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-   -   Pavers vs concrete (http://www.diychatroom.com/f19/pavers-vs-concrete-42460/)

jizzle 04-14-2009 08:07 PM

Pavers vs concrete
 
Hi, just a quick question regarding the costs of each. I have a small parking area (28x40). 5" concrete will cost about $1700 for material, $1000 for some guys I work with to finish it.

I just read about using pavers. If I used these instead, it seems more feasible for my brother and I to lay them ourselves. Is there a quick cost estimate on using these? Would it look better/last longer/cost less for pavers?

Thanks!

Tscarborough 04-14-2009 08:26 PM

With pavers, all cracking is pre-engineered. How is your back and knees?

concretemasonry 04-14-2009 08:32 PM

Pavers can easily be a DIY project because you can do them at your own pace instead of doing it all at once with a contractor.

For concrete you know the price of the slab installed, but have no guarantees about the placement, curing and performance of the 3000 psi slab. For pavers (8000 psi), the labor should be free, but the material will probably cost a little more than the wet concrete.

With pavers you will also have to prepare the base and 1" sand setting bed. Figure on renting a walk behind vibratory compactor to get the compaction in vibrate the sand in between the pavers.

It all depends on how much you want to work for a superior driveway this wil do more to your resale value.

Dick

jomama45 04-14-2009 10:37 PM

I definatly reepect the pro opinions of the last 2 posters, but I have to disagree. If this area is used for vehicular traffic, pavers will never perform as well as 5" concrete with a "decent" subgrade. Actually, I think asphalt would perform better than pavers, & I have installed plenty of pavers, thousands of yards of successful concrete, & barely no asphalt in my career.

Tscarborough 04-14-2009 11:11 PM

Asphalt is in no way a DIY project. Concrete can be, but Pavers are certainly a DIYable deal.

Bondo 04-15-2009 06:38 AM

Quote:

Asphalt is in no way a DIY project.
Nope,... But, It's a Better driveway...

AllanJ 04-15-2009 07:23 AM

Pavers are very attractive but every now and then you need to take one out and reset it (relevel it). Also you are always tracking sand exuding from between the blocks onto the bottoms of your shoes into the house in wet weather.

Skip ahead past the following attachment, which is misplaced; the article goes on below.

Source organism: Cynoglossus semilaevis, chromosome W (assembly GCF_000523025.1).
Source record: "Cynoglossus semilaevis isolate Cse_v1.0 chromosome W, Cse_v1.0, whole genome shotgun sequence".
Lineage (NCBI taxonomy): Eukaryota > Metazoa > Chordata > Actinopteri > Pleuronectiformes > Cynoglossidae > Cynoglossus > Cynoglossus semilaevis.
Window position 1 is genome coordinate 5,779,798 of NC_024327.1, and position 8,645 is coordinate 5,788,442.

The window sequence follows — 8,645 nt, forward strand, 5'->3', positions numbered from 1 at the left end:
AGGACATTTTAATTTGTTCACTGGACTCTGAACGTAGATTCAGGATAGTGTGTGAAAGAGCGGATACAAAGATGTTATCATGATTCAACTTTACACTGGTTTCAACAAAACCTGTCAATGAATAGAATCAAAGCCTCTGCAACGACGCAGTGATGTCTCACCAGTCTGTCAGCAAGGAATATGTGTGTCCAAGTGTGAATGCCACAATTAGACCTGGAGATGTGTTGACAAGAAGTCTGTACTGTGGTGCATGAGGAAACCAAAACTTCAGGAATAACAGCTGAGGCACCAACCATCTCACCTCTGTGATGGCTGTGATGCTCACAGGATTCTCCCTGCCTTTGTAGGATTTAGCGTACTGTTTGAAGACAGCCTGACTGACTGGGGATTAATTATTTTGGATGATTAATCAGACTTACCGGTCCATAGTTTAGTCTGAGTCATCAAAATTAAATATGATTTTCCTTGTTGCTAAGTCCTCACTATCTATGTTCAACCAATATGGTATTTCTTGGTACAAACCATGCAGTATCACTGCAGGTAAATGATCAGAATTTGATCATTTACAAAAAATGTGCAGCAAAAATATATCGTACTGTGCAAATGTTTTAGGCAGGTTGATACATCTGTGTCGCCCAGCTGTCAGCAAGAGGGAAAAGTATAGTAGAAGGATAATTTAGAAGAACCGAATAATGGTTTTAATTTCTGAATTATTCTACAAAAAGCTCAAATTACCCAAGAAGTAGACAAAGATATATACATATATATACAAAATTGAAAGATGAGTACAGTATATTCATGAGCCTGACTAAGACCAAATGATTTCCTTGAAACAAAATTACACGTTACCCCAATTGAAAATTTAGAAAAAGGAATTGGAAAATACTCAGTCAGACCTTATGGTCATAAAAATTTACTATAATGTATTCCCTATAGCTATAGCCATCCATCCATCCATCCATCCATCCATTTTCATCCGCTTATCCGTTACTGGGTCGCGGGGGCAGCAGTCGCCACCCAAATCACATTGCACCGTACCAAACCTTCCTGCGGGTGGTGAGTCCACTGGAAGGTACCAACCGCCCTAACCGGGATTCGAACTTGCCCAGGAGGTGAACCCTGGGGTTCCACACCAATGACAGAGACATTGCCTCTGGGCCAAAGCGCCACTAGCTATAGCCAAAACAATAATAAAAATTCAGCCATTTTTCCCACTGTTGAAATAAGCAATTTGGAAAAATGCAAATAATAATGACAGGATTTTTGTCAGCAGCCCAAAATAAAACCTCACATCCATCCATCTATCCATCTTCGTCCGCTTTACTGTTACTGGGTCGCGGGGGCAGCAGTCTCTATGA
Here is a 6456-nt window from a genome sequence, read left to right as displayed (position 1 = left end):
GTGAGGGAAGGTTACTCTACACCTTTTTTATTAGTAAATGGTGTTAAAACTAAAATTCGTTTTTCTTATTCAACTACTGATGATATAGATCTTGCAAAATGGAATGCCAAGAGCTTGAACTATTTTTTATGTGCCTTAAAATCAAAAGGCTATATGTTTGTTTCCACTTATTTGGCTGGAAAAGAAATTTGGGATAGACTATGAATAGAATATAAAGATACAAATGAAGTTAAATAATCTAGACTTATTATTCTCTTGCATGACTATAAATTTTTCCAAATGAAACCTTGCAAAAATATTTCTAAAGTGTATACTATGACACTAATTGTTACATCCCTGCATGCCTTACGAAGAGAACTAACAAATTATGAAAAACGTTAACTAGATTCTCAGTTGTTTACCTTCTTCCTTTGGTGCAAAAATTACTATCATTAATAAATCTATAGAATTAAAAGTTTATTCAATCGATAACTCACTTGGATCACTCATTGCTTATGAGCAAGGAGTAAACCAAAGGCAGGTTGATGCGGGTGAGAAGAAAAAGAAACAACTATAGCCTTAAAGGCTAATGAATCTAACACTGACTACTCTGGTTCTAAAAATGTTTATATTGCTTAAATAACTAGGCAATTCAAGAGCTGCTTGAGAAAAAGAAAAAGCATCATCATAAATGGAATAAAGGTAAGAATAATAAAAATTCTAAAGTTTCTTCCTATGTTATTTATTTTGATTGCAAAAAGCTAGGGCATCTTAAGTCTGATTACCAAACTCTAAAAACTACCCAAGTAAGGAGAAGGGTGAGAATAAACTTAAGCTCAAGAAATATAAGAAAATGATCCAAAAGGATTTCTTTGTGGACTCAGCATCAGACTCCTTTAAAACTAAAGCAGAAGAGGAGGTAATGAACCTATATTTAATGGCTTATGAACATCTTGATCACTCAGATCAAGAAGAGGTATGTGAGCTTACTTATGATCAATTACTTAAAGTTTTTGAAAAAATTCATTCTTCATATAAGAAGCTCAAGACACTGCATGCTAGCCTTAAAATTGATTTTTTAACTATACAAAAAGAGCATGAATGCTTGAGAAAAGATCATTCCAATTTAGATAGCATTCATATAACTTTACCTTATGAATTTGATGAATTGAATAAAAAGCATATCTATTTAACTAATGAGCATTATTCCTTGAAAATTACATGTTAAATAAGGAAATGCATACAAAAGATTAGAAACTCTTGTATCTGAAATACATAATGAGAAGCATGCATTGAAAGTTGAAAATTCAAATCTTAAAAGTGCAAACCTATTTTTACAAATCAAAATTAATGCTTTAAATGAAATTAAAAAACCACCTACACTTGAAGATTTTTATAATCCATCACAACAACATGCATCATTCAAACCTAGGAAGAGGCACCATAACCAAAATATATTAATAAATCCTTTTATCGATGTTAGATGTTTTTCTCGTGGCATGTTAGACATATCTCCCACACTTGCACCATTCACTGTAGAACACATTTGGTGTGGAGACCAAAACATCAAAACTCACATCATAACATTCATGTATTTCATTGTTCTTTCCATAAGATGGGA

jizzle 04-15-2009 07:39 AM

Thanks for all of the info. The parking lot is for a small commercial building and we're about out of money so I was looking for ways to cut costs (although I have been told that $1000 labor for the concrete is good).

I am going to check prices today on having asphalt installed. I prefer concrete over asphalt, but I'd like to know how much it would cost fully installed.

RegeSullivan 04-15-2009 08:10 AM

My last paver project was 14 x 30 and cost about me about $1,800 for all material and the rental of a compactor. The cost will depend largely on the pavers you choose. The cost of the stone base will depend largely on where you live so check around with stone quarries and building suppliers. Paver done correctly or cement done correctly will cost about the same.

Properly done pavers can out last concrete or asphalt and usually look much better. They can really add to the value of your home. An added benefit if problems do occur in one small area is you can reset just that area and when the repair is done it is not noticeable. The keys to making it long lasting are good containment (curbs to hold pavers in place) compacting the soil, stone base and sand setting bed. Be sure to use the correct pavers. Some pavers are rated for patios and walkways not for traffic so be sure to use the correct material.

It is can be a great diy project because you can do it at your own pace but it is very labor intensive. The cost will depend on the material you need. If this is already a parking area you may have a pretty good base in place reducing the need to purchase a lot of stone for the base.

You will find lots of good how to books but a few things to keep in mind… Where you live will determine what material you use. Where I live we use limestone, 2A modified for the base and limestone dust (finely crushed limestone) for the sand base. I like to use 8” - to 10” of base and 1” of sand base. Compacting is very very very important. It does not hurt to overdo this step of the project. Rent a plate compactor, compact in 2” to 3” layers and run the compactor over the area at least 5 times at a slow walking pace for every layer. This will do a good job compacting the material and by doing layers make it easier to get a flat surface. Use a hose to wet the material as you compact to keep the dust down if necessary. You will be “locking in” the pavers by sweeping course sand (you want sharp sand) or limestone dust into the spaces between pavers. Run the compactor over the pavers making 2 or 3 pass at a normal walking pace sweep in the sand and repeat. That should do it for the compacting. At first water will drain between the pavers but in a few weeks or months they will fill with fine particles and no longer drain. I like 1/8” per foot if that is possible so be sure to plan a proper slope for water runoff.

Rege

Scuba_Dave 04-15-2009 08:20 AM

I agree pavers can outlast concrete & asphalt
Properly installed they will last virtually forever
Ever seen a cobblestone street?
It is a lot of work, & the base needs to be properly installed
I thought of pavers for our driveway
But I think we will go wityh asphalt for a smooth surface for our son to play on


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